Category Archives: Plutarch

Curing the Irascible Soul

The Greek writer Plutarch is best known for his biographical studies, but he was also an important moralist. I am reading his commentary “On the Control of Anger,” found in volume VI of the Loeb edition. In it he explains … Continue reading

Posted in Philosophy, Plutarch

Plutarch’s Thanksgiving

The ancient biographer Plutarch has an interesting commentary on the nature of gratitude. In his life of Gaius Marius he describes the Roman leader as a man consumed with vanity who ended his days grasping for more honor and power … Continue reading

Posted in History, Philosophy, Plutarch

The Patient General: Fabius Maximus

Roman consul and general Fabius Maximus (280 – 203 B.C.) is exemplary in terms of his patience, endurance and self-sacrifice.  He reminds one in many ways of George Washington. Both men lost battles, but in the long run their steady … Continue reading

Posted in History, Plutarch

Plutarch on Solon

Plutarch’s biographical essays on ancient Greeks and Romans were the studies that Shakespeare relied on for his historical plays. They also nurtured the thought of the Founding Fathers. Along with the Bible, Plutarch’s chronicles were one of most read works of … Continue reading

Posted in History, Plutarch, Politics

Caesar’s Virtues

Many people have admired Julius Caesar as a “great man” of history. Opinion is divided. To most traditionalists he is little more than a populist demagogue.  But measured against the tyrants of history – in the classic sense of that … Continue reading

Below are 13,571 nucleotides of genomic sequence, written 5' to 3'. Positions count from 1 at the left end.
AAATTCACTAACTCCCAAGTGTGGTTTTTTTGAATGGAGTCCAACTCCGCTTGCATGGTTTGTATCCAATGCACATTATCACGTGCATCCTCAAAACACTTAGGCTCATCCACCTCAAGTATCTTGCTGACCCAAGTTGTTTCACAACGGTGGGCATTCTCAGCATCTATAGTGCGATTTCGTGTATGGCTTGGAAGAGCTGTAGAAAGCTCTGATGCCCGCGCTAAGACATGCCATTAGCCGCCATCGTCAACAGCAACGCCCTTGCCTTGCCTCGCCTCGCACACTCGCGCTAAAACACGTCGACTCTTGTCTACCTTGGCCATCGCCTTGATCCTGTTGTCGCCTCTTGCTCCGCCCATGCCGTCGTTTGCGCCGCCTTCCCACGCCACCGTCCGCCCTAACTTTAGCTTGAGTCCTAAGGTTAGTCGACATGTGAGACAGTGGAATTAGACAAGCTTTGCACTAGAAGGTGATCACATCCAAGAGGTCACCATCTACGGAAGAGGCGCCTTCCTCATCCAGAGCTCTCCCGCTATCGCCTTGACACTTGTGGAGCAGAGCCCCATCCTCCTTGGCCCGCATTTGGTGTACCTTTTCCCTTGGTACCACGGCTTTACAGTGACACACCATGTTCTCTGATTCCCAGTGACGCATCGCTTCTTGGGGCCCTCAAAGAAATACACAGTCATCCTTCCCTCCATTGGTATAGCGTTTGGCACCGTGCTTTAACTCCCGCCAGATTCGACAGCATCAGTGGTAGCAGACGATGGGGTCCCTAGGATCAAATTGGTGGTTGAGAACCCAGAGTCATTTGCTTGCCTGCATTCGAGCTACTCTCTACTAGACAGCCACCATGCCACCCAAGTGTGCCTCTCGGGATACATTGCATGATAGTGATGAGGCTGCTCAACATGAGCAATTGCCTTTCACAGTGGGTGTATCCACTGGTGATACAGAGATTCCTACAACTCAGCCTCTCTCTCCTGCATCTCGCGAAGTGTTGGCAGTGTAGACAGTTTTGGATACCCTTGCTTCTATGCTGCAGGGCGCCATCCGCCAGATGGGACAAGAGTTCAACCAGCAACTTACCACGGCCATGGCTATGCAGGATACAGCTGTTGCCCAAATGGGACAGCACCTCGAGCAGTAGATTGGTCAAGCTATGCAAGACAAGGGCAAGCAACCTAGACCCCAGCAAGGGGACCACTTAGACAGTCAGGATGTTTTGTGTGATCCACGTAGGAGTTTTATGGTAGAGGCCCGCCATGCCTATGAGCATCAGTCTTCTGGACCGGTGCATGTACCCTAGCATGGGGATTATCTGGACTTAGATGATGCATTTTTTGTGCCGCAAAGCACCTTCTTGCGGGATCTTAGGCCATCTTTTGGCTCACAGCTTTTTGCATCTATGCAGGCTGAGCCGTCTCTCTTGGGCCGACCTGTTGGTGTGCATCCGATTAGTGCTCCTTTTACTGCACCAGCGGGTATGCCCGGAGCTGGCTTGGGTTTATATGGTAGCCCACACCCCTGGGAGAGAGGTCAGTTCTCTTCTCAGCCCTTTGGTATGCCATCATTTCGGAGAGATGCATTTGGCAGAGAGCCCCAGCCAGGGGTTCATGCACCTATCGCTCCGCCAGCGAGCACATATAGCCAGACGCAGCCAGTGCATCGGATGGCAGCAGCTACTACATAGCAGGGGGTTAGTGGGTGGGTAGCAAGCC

Posted in History, Plutarch

The Life of Plutarch

It is not histories I am writing, but lives, and in the most glorious deeds there is not always an indication of virtue or vice, indeed a small thing like a phrase or a jest often makes a greater revelation … Continue reading

Posted in Plutarch

Plutarch’s Romans

I want to comment on the lives of some of the early Romans in Plutarch (see Penguin’s The Makers of Rome). First is Fabius Maximus (c. 280-203 BC), the general who opposed Hannibal’s invasion through his famous delaying tactics which … Continue reading

Posted in History, Plutarch

On Superstition

The ancient writer Plutarch (c. 46-127) warned against two excesses in man’s relationship with the divine—“atheism is reason deceived; superstition a passion arising out of false reasoning.” Superstition is actually far removed from worship or devotion. As in occultism, the … Continue reading

Posted in Plutarch, Religion

Plutarch, Diogenes and the Moral Imagination

[W]e are all prompted by the same motives, all deceived by the same fallacies, all animated by hope, obstructed by danger, entangled by desire, and seduced by pleasure. —Johnson, Rambler (No. 60) In his varied writings, Plutarch (c. 45 – … Continue reading

Posted in History, Literature, Philosophy, Plutarch